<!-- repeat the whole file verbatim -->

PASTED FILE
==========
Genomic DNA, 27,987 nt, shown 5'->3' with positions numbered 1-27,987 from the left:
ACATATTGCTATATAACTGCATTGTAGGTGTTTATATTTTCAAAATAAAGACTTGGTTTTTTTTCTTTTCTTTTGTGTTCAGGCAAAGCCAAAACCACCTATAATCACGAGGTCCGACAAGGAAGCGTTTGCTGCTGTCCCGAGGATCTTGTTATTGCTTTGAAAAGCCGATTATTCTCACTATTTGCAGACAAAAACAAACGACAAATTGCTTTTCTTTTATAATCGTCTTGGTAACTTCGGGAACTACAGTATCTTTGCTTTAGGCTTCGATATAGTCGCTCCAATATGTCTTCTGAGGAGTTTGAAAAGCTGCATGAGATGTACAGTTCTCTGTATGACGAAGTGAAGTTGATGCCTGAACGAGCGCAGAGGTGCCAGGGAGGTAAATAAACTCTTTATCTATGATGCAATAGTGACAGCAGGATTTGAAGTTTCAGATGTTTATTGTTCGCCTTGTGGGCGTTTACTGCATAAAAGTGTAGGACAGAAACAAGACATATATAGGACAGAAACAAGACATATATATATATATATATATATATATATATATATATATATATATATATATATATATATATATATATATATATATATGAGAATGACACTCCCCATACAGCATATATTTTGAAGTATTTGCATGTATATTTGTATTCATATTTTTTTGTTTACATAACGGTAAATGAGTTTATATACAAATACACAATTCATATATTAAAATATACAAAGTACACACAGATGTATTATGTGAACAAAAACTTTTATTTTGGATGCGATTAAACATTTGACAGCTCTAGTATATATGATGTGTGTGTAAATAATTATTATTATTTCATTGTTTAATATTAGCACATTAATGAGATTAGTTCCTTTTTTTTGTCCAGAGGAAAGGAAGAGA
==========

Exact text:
Genomic DNA, 27,987 nt, shown 5'->3' with positions numbered 1-27,987 from the left:
ACATATTGCTATATAACTGCATTGTAGGTGTTTATATTTTCAAAATAAAGACTTGGTTTTTTTTCTTTTCTTTTGTGTTCAGGCAAAGCCAAAACCACCTATAATCACGAGGTCCGACAAGGAAGCGTTTGCTGCTGTCCCGAGGATCTTGTTATTGCTTTGAAAAGCCGATTATTCTCACTATTTGCAGACAAAAACAAACGACAAATTGCTTTTCTTTTATAATCGTCTTGGTAACTTCGGGAACTACAGTATCTTTGCTTTAGGCTTCGATATAGTCGCTCCAATATGTCTTCTGAGGAGTTTGAAAAGCTGCATGAGATGTACAGTTCTCTGTATGACGAAGTGAAGTTGATGCCTGAACGAGCGCAGAGGTGCCAGGGAGGTAAATAAACTCTTTATCTATGATGCAATAGTGACAGCAGGATTTGAAGTTTCAGATGTTTATTGTTCGCCTTGTGGGCGTTTACTGCATAAAAGTGTAGGACAGAAACAAGACATATATAGGACAGAAACAAGACATATATATATATATATATATATATATATATATATATATATATATATATATATATATATATATATATATATATATATGAGAATGACACTCCCCATACAGCATATATTTTGAAGTATTTGCATGTATATTTGTATTCATATTTTTTTGTTTACATAACGGTAAATGAGTTTATATACAAATACACAATTCATATATTAAAATATACAAAGTACACACAGATGTATTATGTGAACAAAAACTTTTATTTTGGATGCGATTAAACATTTGACAGCTCTAGTATATATGATGTGTGTGTAAATAATTATTATTATTTCATTGTTTAATATTAGCACATTAATGAGATTAGTTCCTTTTTTTTGTCCAGAGGAAAGGAAGAGA